Richie Kotzen is a singer/guitarist who along with an impressive solo career has played with bands such as Poison and Mr. Big. Kotzens newest endeavor is the trio known as The Winery Dogs which along with Kotzen consists of Billy Sheehan on bass and former Dream Theater drummer Mike Portnoy. Together the trio is set to release their debut album titled “The Winery Dogs” and Media Mikes had the chance recently to talk with Richie about the album and the group’s formation.
Adam Lawton: Can you tell us about the formation of the Winery Dogs?
Richie Kotzen: I had gotten a phone call from Eddie Trunk who I have been friends with for a few years now. He called to tell me that Mike Portnoy and Billy Sheehan were looking to start a power trio and that he mentioned my name. The guys were in to it so we got together and did some jamming. From jamming together we came up with ideas that would turn into songs that appear on the record.
AL: What was that first jam session like for everyone?
RK: I have known Billy for 20 years now so it was familiar territory with him. Mike and I hit it off right away when we met and we just started jamming in my studio. We started playing and creating these ideas that I recorded. From there we went our separate ways for awhile. I went back and listened to what we had done and sang on a couple and added a few other things. I sent them off to the guys to listen to and they liked them so we decided to see things through. We did this a few times and that developed into an album.
AL: What is your take on the power trio?
RK: This has been the standard for me since I started making solo records. For the most part I have always played in that type of format and I am very comfortable playing in that type of scenario.
AL: From a tonal stand point did you try anything different with this recording?
RK: I don’t think so. What your hearing on the record is the collaboration of what we sound like when we are together writing. No one’s identity got lost on this record which is something that I think is really cool. When you listen to it you know who’s who and it’s really great. Yes the record is a collaboration but it still sounds like us as individuals.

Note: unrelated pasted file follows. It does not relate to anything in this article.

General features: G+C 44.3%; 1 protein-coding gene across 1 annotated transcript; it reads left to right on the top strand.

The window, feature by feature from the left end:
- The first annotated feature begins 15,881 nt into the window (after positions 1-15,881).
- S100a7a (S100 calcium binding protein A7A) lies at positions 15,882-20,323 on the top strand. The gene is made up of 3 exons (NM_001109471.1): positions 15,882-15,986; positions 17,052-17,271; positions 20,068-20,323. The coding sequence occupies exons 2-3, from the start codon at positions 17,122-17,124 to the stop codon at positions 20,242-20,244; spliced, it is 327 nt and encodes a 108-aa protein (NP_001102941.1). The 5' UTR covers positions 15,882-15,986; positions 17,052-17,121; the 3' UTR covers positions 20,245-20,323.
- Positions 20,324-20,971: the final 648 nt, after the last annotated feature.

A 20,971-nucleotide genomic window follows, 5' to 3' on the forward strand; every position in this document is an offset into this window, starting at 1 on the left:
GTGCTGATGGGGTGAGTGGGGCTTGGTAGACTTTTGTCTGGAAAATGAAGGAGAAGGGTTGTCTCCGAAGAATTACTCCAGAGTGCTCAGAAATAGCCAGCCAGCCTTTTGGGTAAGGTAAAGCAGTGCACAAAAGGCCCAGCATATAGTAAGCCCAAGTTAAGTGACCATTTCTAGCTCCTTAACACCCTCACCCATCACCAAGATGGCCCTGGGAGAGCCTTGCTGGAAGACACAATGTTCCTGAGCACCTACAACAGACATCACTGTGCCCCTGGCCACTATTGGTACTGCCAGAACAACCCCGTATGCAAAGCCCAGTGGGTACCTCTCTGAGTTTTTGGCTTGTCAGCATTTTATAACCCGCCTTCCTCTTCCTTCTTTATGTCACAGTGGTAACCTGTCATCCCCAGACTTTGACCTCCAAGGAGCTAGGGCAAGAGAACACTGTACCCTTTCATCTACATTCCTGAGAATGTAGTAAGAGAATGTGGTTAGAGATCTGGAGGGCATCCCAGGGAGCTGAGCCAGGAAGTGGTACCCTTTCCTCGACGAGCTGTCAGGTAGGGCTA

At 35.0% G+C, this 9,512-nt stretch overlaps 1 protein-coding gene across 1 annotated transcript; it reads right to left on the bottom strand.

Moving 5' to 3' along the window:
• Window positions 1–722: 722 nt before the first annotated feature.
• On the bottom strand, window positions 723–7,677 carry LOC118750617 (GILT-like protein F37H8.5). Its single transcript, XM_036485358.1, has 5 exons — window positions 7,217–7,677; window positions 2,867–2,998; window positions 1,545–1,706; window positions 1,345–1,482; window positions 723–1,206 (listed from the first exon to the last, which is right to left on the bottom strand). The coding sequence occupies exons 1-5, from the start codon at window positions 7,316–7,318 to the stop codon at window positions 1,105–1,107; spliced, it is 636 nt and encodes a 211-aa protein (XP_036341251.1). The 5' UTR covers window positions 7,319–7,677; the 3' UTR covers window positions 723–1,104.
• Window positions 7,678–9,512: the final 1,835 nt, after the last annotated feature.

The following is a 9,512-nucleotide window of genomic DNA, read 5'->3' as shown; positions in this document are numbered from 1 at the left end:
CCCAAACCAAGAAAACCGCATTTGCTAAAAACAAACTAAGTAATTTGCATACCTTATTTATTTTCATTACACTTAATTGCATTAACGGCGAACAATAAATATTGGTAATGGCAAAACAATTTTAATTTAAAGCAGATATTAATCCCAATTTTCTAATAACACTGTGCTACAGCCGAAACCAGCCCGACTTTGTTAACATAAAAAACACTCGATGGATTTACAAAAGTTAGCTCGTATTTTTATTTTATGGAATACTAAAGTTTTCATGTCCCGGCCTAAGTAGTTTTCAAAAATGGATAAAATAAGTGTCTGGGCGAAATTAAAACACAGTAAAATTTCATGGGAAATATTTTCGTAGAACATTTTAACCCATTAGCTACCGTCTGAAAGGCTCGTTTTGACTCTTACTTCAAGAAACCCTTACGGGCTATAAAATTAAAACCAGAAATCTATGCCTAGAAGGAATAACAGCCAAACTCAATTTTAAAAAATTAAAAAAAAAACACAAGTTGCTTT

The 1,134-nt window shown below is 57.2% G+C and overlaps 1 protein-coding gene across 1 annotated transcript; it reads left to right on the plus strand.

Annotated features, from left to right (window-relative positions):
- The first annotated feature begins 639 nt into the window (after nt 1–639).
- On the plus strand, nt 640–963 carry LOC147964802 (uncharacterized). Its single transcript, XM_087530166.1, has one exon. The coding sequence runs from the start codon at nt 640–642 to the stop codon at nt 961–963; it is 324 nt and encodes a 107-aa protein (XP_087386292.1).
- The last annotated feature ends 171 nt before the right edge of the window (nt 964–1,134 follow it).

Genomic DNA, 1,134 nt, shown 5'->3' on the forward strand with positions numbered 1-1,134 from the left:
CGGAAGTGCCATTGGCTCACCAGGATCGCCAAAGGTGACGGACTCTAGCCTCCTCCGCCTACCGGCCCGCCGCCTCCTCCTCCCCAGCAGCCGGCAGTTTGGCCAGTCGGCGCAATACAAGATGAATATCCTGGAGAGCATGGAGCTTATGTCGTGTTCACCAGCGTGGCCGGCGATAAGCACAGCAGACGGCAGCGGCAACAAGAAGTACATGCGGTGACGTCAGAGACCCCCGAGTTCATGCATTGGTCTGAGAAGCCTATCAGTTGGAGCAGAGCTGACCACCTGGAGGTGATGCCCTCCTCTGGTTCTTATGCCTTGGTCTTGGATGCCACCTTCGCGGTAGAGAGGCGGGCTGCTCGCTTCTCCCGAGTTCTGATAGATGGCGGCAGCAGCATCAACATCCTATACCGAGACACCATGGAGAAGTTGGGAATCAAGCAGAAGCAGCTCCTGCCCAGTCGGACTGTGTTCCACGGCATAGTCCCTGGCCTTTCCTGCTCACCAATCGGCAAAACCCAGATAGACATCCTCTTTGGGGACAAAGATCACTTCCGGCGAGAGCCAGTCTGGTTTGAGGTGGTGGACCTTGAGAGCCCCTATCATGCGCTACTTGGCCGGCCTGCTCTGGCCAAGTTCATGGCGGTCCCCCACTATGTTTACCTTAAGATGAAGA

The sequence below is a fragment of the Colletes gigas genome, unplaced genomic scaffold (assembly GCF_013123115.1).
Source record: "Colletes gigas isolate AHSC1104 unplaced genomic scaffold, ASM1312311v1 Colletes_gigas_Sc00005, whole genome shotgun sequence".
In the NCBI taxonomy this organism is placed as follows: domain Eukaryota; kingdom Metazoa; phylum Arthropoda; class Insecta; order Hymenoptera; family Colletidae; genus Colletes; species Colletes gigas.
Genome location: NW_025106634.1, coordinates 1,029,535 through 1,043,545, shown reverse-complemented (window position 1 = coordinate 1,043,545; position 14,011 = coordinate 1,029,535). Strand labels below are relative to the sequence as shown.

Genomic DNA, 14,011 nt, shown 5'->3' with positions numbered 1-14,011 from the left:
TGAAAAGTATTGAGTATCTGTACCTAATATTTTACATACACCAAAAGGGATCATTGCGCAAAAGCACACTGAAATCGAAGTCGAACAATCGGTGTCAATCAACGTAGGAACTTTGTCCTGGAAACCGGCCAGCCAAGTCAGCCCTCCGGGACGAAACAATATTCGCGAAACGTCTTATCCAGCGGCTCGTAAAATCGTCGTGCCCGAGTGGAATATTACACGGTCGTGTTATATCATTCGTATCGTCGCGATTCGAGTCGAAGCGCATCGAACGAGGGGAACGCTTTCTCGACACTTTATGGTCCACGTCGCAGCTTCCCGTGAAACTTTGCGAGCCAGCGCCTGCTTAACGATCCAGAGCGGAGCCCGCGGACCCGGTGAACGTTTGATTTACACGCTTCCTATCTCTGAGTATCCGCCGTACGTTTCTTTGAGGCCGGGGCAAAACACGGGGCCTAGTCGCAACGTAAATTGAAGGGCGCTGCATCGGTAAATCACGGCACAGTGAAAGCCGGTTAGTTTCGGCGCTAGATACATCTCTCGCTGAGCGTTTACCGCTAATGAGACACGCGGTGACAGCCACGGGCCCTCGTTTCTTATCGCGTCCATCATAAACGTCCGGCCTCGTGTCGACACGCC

AL: The songs on the album are very accessible. Was this done on purpose or did it happen naturally?
RK: That’s kind of my nature being a singer/guitarist. Everything I am involved in revolves around the vocals. When you add the fact I am playing guitar while I’m singing I probably won’t be shredding at the same time. That’s not to say the record doesn’t have shredding elements to it. The crazier lines that you do hear came out of improvisation. A lot of times Billy and Mike would start improvising parts and I would go back and listen to the r ecordings and either double what Billy was doing or something along those lines. When it was all done we had this track that sounded like we spent a lot of time orchestrating it. Things were very much improvised and I like the spirit of that.
AL: Being both a singer and guitarist do you find your approach to songwriting favoring one or the other?
RK: The song always comes down to the vocals. It’s the lyric and the melody. Everything is built from that at least in the style of music I perform. When you strip everything down the melody is the song. Anything else you put in a song can be altered or changed be it by using different chords against the melody or what have you. In the end that melody is what it is.
AL: What are the group’s tour plans for the release?
RK: We are doing our first show in Osaka, Japan. Then we have two shows in Tokyo before heading to South America. After we play Brazil and Chile we will be playing in New York and a few other places on the east coast. After a little break we head over to Europe for about 3 weeks and then were back in the states to hit the west coast.